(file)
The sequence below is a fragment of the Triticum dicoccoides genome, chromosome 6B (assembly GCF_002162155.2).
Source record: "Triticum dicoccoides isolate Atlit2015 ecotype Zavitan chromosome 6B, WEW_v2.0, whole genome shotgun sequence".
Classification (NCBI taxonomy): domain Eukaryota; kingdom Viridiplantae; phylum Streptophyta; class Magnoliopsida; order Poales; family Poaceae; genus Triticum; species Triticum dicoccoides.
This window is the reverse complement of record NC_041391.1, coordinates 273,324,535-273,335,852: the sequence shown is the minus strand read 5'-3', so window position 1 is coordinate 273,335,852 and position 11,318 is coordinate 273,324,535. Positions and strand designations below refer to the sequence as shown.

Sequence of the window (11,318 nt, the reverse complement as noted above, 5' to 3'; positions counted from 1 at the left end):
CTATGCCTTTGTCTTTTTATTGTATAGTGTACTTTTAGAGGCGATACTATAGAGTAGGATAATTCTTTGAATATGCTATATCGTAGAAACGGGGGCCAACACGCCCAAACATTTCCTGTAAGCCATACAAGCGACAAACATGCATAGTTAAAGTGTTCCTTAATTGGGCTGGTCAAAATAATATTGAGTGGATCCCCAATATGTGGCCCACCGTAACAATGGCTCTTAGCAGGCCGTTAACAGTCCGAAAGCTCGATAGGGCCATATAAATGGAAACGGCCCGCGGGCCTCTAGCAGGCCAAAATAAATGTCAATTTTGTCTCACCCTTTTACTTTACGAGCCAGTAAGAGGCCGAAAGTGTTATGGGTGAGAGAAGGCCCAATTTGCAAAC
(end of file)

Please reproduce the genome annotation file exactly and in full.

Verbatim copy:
The sequence below is a fragment of the Triticum dicoccoides genome, chromosome 6B (assembly GCF_002162155.2).
Source record: "Triticum dicoccoides isolate Atlit2015 ecotype Zavitan chromosome 6B, WEW_v2.0, whole genome shotgun sequence".
Classification (NCBI taxonomy): domain Eukaryota; kingdom Viridiplantae; phylum Streptophyta; class Magnoliopsida; order Poales; family Poaceae; genus Triticum; species Triticum dicoccoides.
This window is the reverse complement of record NC_041391.1, coordinates 273,324,535-273,335,852: the sequence shown is the minus strand read 5'-3', so window position 1 is coordinate 273,335,852 and position 11,318 is coordinate 273,324,535. Positions and strand designations below refer to the sequence as shown.

Sequence of the window (11,318 nt, the reverse complement as noted above, 5' to 3'; positions counted from 1 at the left end):
CTATGCCTTTGTCTTTTTATTGTATAGTGTACTTTTAGAGGCGATACTATAGAGTAGGATAATTCTTTGAATATGCTATATCGTAGAAACGGGGGCCAACACGCCCAAACATTTCCTGTAAGCCATACAAGCGACAAACATGCATAGTTAAAGTGTTCCTTAATTGGGCTGGTCAAAATAATATTGAGTGGATCCCCAATATGTGGCCCACCGTAACAATGGCTCTTAGCAGGCCGTTAACAGTCCGAAAGCTCGATAGGGCCATATAAATGGAAACGGCCCGCGGGCCTCTAGCAGGCCAAAATAAATGTCAATTTTGTCTCACCCTTTTACTTTACGAGCCAGTAAGAGGCCGAAAGTGTTATGGGTGAGAGAAGGCCCAATTTGCAAAC